University District Museums
The University District Museums boasts 12 diverse museums, galleries and attractions dedicated to furthering the cultural education of Northern Nevada. From flora and fauna to gears and paint to rocks and meteorites, we have something for anyone of any age.
A priceless silver collection, a meteorite from outer space, a collection of insects, animals and plants from around the Great Basin and the world, medical artifacts, and extensive art exhibitions greet families and visitors to the dozen venues featured in and around the University of Nevada, Reno.
A self-guided tour can begin at any of the attractions scattered around the campus, which is a designated arboretum and recognized by Tree Campus USA with collections of trees and shrubs.
Museums, galleries and attractions
University Galleries supports campus, regional and global viewers in an exploration of today's world through intellectual and creative inquiry. This mission is informed by values articulated by the Department of Art and the University Galleries board of advisors who believe that our human community stands to gain from the development of cognitive, behavioral and affective arts learning that leads to informed and intentioned living. Committed to extend the excellence of the University of Nevada, Reno, University Galleries collects, conserves, exhibits and shares art research with the understanding that both our cultural heritage and our future belong to the publics we serve.
The Museum of Natural History, located on the third floor of the Fleischmann Agriculture Building, is a working museum open to the public. We house research and teaching collections of plants, local and tropical insects, mammals, birds, reptiles, and amphibians, including some of the oldest collections in Nevada, dating back as far as the 1850s. The collections provide a comprehensive look at the rich history of the Great Basin's desert ecosystem with more than 10,000 preserved animals, 500,000 insects and plant life. We have a dedicated display area open to the public, offer behind the scenes tours highlighting the biology and conservation of local plants and animals.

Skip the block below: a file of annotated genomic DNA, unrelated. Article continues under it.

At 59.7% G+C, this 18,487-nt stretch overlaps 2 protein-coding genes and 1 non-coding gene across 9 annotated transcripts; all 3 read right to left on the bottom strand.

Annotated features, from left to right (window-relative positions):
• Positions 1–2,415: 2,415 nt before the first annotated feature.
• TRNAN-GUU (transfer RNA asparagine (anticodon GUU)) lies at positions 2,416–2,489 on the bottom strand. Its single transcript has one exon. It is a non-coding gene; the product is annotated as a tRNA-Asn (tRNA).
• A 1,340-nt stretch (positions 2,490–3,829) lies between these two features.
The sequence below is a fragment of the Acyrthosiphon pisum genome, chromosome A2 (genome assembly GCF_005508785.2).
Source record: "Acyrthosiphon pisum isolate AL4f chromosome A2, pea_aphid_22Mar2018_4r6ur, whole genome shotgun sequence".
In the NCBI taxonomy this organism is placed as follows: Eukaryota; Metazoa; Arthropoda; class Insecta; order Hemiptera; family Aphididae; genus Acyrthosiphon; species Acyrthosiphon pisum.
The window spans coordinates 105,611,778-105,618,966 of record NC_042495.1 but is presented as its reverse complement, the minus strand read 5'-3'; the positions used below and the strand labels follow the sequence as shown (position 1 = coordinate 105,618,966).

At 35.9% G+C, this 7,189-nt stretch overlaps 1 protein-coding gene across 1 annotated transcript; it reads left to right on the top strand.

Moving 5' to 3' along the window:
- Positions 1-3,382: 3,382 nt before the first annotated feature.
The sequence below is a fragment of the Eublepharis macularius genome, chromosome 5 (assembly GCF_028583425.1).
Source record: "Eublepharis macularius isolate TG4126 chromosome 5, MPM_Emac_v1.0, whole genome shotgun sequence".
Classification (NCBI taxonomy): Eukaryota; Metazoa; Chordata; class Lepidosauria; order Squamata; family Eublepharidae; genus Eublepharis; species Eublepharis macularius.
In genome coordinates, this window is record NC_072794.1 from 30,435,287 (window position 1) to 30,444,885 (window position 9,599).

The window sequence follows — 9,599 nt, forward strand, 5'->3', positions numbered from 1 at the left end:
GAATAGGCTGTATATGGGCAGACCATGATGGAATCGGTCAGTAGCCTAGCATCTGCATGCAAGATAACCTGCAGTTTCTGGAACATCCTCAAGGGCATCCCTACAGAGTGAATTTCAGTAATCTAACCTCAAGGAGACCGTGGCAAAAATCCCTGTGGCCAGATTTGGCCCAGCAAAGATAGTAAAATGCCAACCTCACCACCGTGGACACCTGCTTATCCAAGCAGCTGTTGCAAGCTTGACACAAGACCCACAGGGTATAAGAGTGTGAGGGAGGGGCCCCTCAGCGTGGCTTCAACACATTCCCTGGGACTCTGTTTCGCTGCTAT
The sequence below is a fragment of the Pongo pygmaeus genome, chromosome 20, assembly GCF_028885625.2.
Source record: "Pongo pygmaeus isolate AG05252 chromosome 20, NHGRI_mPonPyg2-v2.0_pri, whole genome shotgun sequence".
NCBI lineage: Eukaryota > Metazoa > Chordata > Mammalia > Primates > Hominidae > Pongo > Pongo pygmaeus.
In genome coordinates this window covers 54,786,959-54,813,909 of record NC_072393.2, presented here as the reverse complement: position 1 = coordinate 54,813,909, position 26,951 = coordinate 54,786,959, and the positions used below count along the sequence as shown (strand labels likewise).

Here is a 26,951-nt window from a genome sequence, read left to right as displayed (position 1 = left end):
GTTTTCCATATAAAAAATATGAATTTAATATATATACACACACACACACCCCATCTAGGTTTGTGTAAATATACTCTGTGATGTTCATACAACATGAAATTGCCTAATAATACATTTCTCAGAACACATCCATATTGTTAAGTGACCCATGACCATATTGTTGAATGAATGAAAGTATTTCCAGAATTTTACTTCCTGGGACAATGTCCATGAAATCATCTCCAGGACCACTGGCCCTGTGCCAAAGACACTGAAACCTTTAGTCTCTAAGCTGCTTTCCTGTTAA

Fleischmann Planetarium opened in 1963 as the world's first atmospherium: a public center for atmospheric studies of the Desert Research Institute. Since then, the planetarium has evolved to served millions of visitors to the University of Nevada, Reno campus as a community resource for education in astronomy and earth and space science. Open daily, the historic space-age building contains a 60-seat immersive digital star theater, a hands-on exhibit hall and a store showcasing cutting-edge discoveries. The Planetarium features exciting programs for visitors of all ages and field trip groups, and free on-campus parking. Don't forget to check out the Science Store.
The University of Nevada, Reno was designated a state arboretum by the 1985 Nevada Legislature. The campus is a living collection of plants, trees, shrubs, flowers, ornamentals and native flora with many designated areas on campus open to the public for enjoyment and educational pursuits. The wide variety of trees represents more than 60 genera and about 200 species, many with several cultivars present. Thirty-six stately elms line the Main Quad, located just north of Morrill Hall, the oldest building on campus. Featured areas of interest include the Cherry Blossom Garden, the Benson Gardens, Albert E. Hilliard Foliage Quad, the Merriam A. Brown Rose Garden and Manzanita Lake.
Special Collections and University Archives, a department of the University Libraries on the third floor of the Mathewson-IGT Knowledge Center, preserves and provides access to rare items and important subject collections. It primarily supports research on Nevada and the Great Basin, university history and printing. Special Collections houses items that cannot be shelved with the library's general collections because of their value, fragility, format or because they are part of a specialized collection. These include rare books, manuscripts, photographs, maps, architectural drawings, multimedia and artists' books. The staff curates on-site and online exhibits and digital collections.